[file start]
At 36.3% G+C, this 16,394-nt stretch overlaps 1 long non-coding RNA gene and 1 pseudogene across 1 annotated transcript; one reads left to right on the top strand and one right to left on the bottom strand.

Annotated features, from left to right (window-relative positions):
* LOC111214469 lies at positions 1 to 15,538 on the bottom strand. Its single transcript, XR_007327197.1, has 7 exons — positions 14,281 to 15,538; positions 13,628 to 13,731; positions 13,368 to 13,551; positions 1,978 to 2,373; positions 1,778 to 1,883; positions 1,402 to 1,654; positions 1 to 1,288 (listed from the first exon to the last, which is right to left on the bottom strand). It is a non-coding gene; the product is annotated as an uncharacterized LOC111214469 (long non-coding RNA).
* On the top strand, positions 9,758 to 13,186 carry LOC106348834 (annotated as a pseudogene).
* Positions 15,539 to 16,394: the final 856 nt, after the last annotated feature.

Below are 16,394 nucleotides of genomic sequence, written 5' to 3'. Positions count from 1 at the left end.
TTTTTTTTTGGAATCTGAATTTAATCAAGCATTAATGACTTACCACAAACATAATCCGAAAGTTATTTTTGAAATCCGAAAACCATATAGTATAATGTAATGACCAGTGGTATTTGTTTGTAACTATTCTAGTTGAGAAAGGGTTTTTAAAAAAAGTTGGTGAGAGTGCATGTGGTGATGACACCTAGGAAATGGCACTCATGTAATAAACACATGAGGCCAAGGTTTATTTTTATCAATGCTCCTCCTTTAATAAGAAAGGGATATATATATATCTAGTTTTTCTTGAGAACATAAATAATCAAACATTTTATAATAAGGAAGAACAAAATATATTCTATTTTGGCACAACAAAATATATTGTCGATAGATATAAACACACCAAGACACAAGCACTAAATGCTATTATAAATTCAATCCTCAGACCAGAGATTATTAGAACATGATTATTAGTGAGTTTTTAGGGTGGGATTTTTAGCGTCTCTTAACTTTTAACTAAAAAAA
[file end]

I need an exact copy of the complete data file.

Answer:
At 36.3% G+C, this 16,394-nt stretch overlaps 1 long non-coding RNA gene and 1 pseudogene across 1 annotated transcript; one reads left to right on the top strand and one right to left on the bottom strand.

Annotated features, from left to right (window-relative positions):
* LOC111214469 lies at positions 1 to 15,538 on the bottom strand. Its single transcript, XR_007327197.1, has 7 exons — positions 14,281 to 15,538; positions 13,628 to 13,731; positions 13,368 to 13,551; positions 1,978 to 2,373; positions 1,778 to 1,883; positions 1,402 to 1,654; positions 1 to 1,288 (listed from the first exon to the last, which is right to left on the bottom strand). It is a non-coding gene; the product is annotated as an uncharacterized LOC111214469 (long non-coding RNA).
* On the top strand, positions 9,758 to 13,186 carry LOC106348834 (annotated as a pseudogene).
* Positions 15,539 to 16,394: the final 856 nt, after the last annotated feature.

Below are 16,394 nucleotides of genomic sequence, written 5' to 3'. Positions count from 1 at the left end.
TTTTTTTTTGGAATCTGAATTTAATCAAGCATTAATGACTTACCACAAACATAATCCGAAAGTTATTTTTGAAATCCGAAAACCATATAGTATAATGTAATGACCAGTGGTATTTGTTTGTAACTATTCTAGTTGAGAAAGGGTTTTTAAAAAAAGTTGGTGAGAGTGCATGTGGTGATGACACCTAGGAAATGGCACTCATGTAATAAACACATGAGGCCAAGGTTTATTTTTATCAATGCTCCTCCTTTAATAAGAAAGGGATATATATATATCTAGTTTTTCTTGAGAACATAAATAATCAAACATTTTATAATAAGGAAGAACAAAATATATTCTATTTTGGCACAACAAAATATATTGTCGATAGATATAAACACACCAAGACACAAGCACTAAATGCTATTATAAATTCAATCCTCAGACCAGAGATTATTAGAACATGATTATTAGTGAGTTTTTAGGGTGGGATTTTTAGCGTCTCTTAACTTTTAACTAAAAAAA